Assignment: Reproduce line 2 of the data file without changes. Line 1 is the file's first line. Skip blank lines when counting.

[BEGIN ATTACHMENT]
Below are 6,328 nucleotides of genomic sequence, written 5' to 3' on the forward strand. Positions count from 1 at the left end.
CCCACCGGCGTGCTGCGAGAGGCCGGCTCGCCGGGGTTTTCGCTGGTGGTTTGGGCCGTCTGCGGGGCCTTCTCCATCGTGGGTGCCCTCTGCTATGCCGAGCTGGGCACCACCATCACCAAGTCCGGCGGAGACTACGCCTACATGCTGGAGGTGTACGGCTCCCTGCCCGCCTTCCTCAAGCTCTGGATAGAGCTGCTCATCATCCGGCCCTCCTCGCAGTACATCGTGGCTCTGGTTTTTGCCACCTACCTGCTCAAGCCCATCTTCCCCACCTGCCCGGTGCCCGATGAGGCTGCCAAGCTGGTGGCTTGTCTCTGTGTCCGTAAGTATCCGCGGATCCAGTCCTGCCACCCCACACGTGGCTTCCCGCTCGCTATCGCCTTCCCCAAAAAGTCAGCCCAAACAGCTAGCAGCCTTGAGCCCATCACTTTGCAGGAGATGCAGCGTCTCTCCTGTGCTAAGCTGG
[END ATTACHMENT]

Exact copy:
CCCACCGGCGTGCTGCGAGAGGCCGGCTCGCCGGGGTTTTCGCTGGTGGTTTGGGCCGTCTGCGGGGCCTTCTCCATCGTGGGTGCCCTCTGCTATGCCGAGCTGGGCACCACCATCACCAAGTCCGGCGGAGACTACGCCTACATGCTGGAGGTGTACGGCTCCCTGCCCGCCTTCCTCAAGCTCTGGATAGAGCTGCTCATCATCCGGCCCTCCTCGCAGTACATCGTGGCTCTGGTTTTTGCCACCTACCTGCTCAAGCCCATCTTCCCCACCTGCCCGGTGCCCGATGAGGCTGCCAAGCTGGTGGCTTGTCTCTGTGTCCGTAAGTATCCGCGGATCCAGTCCTGCCACCCCACACGTGGCTTCCCGCTCGCTATCGCCTTCCCCAAAAAGTCAGCCCAAACAGCTAGCAGCCTTGAGCCCATCACTTTGCAGGAGATGCAGCGTCTCTCCTGTGCTAAGCTGG